The history of the Icelandic language began in the 9th century when the settlement of Iceland, mostly by Norwegians, brought a dialect of Old Norse to the island.
The oldest preserved texts in Icelandic were written around 1100, the oldest single text being Islendingabok followed by Landnamabok. Some of the poetry, such as the Eddas, that were written down a little later nevertheless contain older language because poetic language was kept in memory unchanged over sometimes a remarkably long time. The most famous of these, written in Iceland from the 12th century onward, are without doubt the Icelandic Sagas, the historical writings of Snorri Sturluson, and the Poetic Edda.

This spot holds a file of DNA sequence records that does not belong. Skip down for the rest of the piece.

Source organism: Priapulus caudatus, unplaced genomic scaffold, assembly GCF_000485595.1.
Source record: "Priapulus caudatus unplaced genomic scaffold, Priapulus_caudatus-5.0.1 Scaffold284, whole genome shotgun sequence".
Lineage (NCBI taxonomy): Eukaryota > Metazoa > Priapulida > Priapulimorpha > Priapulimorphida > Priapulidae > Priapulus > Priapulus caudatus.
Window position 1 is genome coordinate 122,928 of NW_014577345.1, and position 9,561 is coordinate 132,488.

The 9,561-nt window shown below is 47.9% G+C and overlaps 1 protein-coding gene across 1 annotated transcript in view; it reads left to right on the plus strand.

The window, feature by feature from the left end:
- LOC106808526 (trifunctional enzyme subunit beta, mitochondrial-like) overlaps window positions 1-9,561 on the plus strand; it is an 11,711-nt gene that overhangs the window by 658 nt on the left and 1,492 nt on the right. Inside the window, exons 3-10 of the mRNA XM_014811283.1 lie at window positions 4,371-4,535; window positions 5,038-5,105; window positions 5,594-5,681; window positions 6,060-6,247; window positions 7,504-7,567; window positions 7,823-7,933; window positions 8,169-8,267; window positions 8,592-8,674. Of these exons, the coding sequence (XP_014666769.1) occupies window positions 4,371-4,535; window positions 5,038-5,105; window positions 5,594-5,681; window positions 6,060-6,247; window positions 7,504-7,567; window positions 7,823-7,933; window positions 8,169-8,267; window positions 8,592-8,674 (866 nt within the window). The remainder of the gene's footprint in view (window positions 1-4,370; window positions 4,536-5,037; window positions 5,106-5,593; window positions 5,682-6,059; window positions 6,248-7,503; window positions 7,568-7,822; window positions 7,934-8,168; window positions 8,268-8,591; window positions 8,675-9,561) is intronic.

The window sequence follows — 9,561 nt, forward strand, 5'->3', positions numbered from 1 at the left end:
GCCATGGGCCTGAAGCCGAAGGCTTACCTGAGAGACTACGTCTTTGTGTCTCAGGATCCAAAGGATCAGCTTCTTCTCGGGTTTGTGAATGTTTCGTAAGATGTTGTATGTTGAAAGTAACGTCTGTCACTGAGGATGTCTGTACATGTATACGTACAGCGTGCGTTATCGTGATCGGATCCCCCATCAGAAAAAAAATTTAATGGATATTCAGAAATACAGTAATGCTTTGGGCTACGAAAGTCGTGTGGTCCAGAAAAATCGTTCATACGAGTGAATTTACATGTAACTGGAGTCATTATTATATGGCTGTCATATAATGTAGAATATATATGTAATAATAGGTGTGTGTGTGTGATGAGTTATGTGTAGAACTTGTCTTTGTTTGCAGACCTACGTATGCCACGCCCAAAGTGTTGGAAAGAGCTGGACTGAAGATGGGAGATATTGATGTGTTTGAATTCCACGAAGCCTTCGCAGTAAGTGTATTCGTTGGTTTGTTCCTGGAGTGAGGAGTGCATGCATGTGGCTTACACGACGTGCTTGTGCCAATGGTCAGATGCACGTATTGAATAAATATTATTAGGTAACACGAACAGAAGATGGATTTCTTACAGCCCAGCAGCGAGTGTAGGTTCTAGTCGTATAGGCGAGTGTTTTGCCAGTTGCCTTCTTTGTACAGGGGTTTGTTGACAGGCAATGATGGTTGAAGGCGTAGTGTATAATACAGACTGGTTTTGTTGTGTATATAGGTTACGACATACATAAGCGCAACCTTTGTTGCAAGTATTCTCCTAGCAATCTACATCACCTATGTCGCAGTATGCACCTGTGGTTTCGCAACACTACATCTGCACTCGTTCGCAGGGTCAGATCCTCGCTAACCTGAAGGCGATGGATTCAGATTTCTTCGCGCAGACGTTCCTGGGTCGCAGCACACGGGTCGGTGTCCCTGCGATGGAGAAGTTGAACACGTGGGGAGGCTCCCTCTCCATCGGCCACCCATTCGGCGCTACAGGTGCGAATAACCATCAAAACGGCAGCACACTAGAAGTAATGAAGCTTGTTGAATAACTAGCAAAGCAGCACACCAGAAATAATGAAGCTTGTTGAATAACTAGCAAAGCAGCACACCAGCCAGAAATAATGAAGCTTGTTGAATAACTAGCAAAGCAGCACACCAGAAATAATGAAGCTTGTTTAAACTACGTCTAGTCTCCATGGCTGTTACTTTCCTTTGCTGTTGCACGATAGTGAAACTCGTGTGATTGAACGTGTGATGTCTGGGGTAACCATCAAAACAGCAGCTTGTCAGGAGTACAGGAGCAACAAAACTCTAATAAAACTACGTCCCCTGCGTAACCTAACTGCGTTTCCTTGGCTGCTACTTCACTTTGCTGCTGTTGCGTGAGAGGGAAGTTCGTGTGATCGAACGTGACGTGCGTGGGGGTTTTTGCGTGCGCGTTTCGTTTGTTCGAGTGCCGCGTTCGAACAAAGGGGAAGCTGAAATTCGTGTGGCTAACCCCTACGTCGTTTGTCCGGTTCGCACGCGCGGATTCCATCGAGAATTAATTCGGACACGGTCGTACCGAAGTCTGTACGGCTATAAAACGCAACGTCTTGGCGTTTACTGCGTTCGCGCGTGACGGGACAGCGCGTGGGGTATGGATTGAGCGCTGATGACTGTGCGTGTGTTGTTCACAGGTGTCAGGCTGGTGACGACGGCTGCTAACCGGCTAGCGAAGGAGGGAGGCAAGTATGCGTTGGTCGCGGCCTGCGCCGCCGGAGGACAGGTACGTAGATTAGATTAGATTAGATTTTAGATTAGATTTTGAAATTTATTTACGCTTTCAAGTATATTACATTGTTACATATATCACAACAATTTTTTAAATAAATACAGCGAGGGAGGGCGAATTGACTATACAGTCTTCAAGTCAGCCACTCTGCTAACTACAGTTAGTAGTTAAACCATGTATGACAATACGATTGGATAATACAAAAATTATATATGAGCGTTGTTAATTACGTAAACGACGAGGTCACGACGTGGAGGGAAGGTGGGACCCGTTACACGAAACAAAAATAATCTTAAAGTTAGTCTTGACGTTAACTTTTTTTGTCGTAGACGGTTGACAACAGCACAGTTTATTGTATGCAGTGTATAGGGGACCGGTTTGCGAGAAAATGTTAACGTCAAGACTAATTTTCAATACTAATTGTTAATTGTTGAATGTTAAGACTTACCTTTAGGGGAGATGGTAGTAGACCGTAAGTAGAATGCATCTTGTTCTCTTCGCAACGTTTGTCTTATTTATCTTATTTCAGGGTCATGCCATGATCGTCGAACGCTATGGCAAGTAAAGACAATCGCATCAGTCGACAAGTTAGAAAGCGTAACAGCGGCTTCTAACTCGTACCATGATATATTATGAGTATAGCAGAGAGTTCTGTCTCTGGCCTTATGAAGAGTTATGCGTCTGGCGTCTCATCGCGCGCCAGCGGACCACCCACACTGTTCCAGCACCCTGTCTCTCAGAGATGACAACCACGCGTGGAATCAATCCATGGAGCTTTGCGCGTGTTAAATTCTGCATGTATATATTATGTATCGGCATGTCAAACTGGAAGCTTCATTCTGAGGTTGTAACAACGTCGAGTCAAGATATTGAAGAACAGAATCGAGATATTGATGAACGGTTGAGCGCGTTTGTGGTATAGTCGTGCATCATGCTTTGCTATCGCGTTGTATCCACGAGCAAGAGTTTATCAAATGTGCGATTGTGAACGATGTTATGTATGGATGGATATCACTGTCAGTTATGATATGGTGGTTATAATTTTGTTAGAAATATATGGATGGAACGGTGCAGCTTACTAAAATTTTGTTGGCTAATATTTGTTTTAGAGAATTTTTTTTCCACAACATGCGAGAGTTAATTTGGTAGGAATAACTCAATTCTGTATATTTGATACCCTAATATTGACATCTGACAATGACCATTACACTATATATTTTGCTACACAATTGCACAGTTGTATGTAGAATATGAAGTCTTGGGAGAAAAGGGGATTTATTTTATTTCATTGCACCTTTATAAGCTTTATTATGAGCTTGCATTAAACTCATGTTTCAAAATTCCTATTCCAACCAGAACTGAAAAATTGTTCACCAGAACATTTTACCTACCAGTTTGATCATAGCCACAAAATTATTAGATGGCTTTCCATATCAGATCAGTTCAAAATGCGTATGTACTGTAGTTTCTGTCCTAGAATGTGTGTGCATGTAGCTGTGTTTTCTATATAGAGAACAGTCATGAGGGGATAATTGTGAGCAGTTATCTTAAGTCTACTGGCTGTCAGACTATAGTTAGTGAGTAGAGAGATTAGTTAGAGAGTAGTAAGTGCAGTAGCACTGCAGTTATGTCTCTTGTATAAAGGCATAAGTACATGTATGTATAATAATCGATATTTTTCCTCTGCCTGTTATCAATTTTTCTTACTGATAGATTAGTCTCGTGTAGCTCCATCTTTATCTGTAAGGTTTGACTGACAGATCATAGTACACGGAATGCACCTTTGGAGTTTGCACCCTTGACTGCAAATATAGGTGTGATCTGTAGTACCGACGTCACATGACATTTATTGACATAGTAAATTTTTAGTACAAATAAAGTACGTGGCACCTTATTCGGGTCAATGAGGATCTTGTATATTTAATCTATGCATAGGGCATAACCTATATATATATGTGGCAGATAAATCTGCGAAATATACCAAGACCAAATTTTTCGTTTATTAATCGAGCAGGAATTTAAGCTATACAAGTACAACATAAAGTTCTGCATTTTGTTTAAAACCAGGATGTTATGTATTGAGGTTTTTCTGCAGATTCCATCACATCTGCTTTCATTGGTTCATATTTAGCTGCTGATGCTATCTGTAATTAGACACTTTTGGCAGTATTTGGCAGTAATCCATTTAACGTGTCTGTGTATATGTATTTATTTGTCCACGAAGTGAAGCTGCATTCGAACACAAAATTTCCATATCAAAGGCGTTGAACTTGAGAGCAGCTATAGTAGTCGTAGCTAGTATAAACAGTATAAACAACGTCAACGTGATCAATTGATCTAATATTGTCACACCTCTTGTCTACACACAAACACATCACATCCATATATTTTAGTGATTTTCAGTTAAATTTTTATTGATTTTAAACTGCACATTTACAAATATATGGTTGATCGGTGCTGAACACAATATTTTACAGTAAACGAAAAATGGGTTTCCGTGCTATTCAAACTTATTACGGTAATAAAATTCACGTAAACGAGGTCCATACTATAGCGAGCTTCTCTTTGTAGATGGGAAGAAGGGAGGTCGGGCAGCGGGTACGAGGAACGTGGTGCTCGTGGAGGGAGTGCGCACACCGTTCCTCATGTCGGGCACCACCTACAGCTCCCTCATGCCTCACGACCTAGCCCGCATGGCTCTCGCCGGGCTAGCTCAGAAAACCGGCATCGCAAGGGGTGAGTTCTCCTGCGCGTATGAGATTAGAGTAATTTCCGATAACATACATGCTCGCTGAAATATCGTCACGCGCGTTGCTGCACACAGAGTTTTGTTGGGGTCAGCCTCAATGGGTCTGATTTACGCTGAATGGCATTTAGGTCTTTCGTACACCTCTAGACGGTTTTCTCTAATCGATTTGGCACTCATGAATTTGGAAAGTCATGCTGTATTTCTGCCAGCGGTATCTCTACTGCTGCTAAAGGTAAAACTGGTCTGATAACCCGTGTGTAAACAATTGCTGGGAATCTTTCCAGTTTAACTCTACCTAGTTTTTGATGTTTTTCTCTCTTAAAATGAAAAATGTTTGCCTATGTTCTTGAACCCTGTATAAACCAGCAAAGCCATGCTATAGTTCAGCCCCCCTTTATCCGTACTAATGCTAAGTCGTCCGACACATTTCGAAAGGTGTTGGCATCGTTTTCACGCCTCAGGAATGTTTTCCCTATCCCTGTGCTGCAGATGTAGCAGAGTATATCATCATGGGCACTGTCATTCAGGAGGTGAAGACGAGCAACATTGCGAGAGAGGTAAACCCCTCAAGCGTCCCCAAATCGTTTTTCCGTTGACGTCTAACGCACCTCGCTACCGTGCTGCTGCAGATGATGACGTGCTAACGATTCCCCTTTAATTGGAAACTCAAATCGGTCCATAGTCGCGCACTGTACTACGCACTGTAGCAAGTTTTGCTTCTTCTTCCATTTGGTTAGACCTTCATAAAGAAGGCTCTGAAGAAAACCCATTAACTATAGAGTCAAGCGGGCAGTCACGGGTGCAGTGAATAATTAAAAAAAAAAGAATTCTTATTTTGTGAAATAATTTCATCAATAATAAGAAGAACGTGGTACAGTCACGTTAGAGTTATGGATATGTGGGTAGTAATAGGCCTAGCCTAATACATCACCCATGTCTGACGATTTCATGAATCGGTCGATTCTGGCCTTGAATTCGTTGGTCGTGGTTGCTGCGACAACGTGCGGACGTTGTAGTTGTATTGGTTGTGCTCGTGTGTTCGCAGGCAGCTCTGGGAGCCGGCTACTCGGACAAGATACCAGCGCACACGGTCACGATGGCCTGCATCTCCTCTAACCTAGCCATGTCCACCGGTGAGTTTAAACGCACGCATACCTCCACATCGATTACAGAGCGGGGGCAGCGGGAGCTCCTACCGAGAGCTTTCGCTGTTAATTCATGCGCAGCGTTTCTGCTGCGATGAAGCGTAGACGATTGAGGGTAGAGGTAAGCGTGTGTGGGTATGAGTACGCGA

The language of the era of the sagas is called Old Icelandic, a dialect of (Western) Old Norse, the common Scandinavian language of the Viking era. The Danish rule of Iceland from 1380 to 1918 had little effect on the evolution of Icelandic, which remained in daily use among the general population: Danish was not used for official communications. The same applied to English during the British (and later American) occupation of Iceland during World War II.